Background: One third of cadaveric kidney transplant recipients suffer graft loss within five years of transplantation. Non-immunologic factors that predict mortality among non-transplant patients also may be potentially modifiable risk factors for mortality among patients with transplant failure.
Methods: Applying multivariate survival analysis to data from the United States Renal Data System, we determined the effect of immunologic or transplant related factors and non-immunologic factors on mortality in patients who initiated dialysis after kidney transplant failure in the United States between April 1995 and September 1998.
Results: A total of 4741 patients were followed for a median +/- standard deviation of 15 +/- 11 months after initiation of dialysis after transplant failure. The majority of the 1016 (21%) deaths were due to cardiac (36%) or infectious (17%) causes. Patients in the following groups had an increased risk for all-cause mortality: older patients [hazard ratio (HR) = 1.04 per year, 95% confidence interval (95% CI) 1.03-1.04], women (HR = 1.31, 95% CI 1.10-1.56), patients of white race (HR = 1.94, 95% CI 1.32-2.84), patients with diabetes (HR = 1.76, 95% CI 1.43-2.16), peripheral vascular disease (HR = 1.94, 95% CI 1.54-2.43), congestive heart failure (HR = 1.26, 95% CI 1.05-1.53), drug use (HR = 2.23; 95% CI 1.08-4.60), smokers (HR = 1.35, 95% CI 1.01-1.81), first transplant recipients (HR = 1.32, 95% CI 1.02-1.69), and patients with a higher glomerular filtration rate (GFR) at dialysis initiation (HR = 1.04 per mL/min higher, 95% CI 1.02-1.06). Those with private insurance (HR = 0.67, 95% CI 0.49-0.93) and higher serum albumin (HR = 0.73 per g/dL higher, 95% CI 0.64-0.83) had a decreased risk for all-cause mortality. Acute rejection, antibody induction, donor source, duration of graft survival and the maximum attained GFR during transplantation did not predict all-cause mortality.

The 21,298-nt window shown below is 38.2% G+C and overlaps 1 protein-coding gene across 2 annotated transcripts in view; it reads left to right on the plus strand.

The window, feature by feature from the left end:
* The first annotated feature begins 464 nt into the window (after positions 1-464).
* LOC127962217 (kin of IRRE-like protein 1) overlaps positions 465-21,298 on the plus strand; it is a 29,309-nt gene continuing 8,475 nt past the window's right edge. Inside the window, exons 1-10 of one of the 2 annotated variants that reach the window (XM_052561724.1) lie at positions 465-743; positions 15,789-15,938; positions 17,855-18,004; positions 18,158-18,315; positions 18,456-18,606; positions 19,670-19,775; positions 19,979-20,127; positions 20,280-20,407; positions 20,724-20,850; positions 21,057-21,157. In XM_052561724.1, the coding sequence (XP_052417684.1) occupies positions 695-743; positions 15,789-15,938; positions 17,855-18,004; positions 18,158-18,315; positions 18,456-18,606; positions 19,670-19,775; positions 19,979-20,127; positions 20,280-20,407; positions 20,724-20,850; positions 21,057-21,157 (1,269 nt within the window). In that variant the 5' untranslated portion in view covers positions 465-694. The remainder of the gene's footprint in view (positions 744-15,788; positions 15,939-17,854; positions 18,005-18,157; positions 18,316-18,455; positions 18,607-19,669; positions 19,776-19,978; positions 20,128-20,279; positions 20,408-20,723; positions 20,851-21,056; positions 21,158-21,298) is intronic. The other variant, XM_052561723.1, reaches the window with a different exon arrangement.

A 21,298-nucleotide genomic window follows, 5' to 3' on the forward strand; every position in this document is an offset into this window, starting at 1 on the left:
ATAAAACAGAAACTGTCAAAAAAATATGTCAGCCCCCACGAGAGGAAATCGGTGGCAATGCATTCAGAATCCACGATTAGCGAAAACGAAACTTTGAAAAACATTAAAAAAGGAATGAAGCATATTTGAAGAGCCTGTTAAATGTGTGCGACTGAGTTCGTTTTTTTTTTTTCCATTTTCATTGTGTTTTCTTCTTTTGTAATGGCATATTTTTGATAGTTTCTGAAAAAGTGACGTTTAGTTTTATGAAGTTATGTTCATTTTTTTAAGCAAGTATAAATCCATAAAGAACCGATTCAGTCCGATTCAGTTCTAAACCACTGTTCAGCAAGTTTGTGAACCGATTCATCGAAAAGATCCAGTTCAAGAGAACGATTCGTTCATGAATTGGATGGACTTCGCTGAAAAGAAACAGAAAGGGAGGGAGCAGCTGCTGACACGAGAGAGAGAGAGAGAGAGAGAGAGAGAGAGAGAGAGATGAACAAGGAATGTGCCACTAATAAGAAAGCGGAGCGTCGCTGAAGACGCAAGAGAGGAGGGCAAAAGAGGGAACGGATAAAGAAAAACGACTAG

Conclusions: Non-immunologic factors predicted mortality among patients with transplant failure but immunologic and transplant related factors did not. Prevention, early diagnosis and treatment of co-morbid conditions and the complications of chronic kidney disease may improve the survival of patients with transplant failure.